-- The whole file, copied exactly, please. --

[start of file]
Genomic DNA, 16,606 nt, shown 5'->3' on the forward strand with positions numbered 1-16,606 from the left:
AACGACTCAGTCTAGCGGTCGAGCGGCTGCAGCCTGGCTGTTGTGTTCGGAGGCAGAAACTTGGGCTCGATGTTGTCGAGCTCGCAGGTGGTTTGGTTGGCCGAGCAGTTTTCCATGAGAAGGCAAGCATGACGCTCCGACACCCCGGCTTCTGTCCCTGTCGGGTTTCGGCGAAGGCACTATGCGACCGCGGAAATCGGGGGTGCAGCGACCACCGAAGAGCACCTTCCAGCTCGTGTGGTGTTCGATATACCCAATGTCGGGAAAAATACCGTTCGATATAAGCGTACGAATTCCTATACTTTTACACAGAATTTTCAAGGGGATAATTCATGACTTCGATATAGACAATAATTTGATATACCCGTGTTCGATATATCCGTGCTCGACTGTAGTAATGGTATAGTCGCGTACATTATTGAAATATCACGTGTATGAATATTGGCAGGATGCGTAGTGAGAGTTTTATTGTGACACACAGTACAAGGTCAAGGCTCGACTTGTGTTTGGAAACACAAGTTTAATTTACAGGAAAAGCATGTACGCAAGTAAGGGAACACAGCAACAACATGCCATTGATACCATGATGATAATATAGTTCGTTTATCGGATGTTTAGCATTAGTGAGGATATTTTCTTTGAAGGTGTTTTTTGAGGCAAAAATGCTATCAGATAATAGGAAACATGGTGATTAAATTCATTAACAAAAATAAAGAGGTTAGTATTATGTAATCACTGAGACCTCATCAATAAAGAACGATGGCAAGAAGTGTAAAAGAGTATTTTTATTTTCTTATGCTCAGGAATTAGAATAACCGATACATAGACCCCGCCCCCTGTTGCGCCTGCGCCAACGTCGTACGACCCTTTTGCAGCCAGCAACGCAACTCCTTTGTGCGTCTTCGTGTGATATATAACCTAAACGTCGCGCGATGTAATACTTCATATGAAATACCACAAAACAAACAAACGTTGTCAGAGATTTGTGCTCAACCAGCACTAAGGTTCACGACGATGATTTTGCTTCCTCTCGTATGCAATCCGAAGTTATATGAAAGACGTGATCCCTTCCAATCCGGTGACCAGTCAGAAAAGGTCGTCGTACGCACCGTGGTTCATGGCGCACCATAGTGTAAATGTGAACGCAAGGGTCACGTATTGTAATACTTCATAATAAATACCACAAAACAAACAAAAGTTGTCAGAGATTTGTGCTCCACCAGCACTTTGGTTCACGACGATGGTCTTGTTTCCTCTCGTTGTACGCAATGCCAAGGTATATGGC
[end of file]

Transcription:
Genomic DNA, 16,606 nt, shown 5'->3' on the forward strand with positions numbered 1-16,606 from the left:
AACGACTCAGTCTAGCGGTCGAGCGGCTGCAGCCTGGCTGTTGTGTTCGGAGGCAGAAACTTGGGCTCGATGTTGTCGAGCTCGCAGGTGGTTTGGTTGGCCGAGCAGTTTTCCATGAGAAGGCAAGCATGACGCTCCGACACCCCGGCTTCTGTCCCTGTCGGGTTTCGGCGAAGGCACTATGCGACCGCGGAAATCGGGGGTGCAGCGACCACCGAAGAGCACCTTCCAGCTCGTGTGGTGTTCGATATACCCAATGTCGGGAAAAATACCGTTCGATATAAGCGTACGAATTCCTATACTTTTACACAGAATTTTCAAGGGGATAATTCATGACTTCGATATAGACAATAATTTGATATACCCGTGTTCGATATATCCGTGCTCGACTGTAGTAATGGTATAGTCGCGTACATTATTGAAATATCACGTGTATGAATATTGGCAGGATGCGTAGTGAGAGTTTTATTGTGACACACAGTACAAGGTCAAGGCTCGACTTGTGTTTGGAAACACAAGTTTAATTTACAGGAAAAGCATGTACGCAAGTAAGGGAACACAGCAACAACATGCCATTGATACCATGATGATAATATAGTTCGTTTATCGGATGTTTAGCATTAGTGAGGATATTTTCTTTGAAGGTGTTTTTTGAGGCAAAAATGCTATCAGATAATAGGAAACATGGTGATTAAATTCATTAACAAAAATAAAGAGGTTAGTATTATGTAATCACTGAGACCTCATCAATAAAGAACGATGGCAAGAAGTGTAAAAGAGTATTTTTATTTTCTTATGCTCAGGAATTAGAATAACCGATACATAGACCCCGCCCCCTGTTGCGCCTGCGCCAACGTCGTACGACCCTTTTGCAGCCAGCAACGCAACTCCTTTGTGCGTCTTCGTGTGATATATAACCTAAACGTCGCGCGATGTAATACTTCATATGAAATACCACAAAACAAACAAACGTTGTCAGAGATTTGTGCTCAACCAGCACTAAGGTTCACGACGATGATTTTGCTTCCTCTCGTATGCAATCCGAAGTTATATGAAAGACGTGATCCCTTCCAATCCGGTGACCAGTCAGAAAAGGTCGTCGTACGCACCGTGGTTCATGGCGCACCATAGTGTAAATGTGAACGCAAGGGTCACGTATTGTAATACTTCATAATAAATACCACAAAACAAACAAAAGTTGTCAGAGATTTGTGCTCCACCAGCACTTTGGTTCACGACGATGGTCTTGTTTCCTCTCGTTGTACGCAATGCCAAGGTATATGGC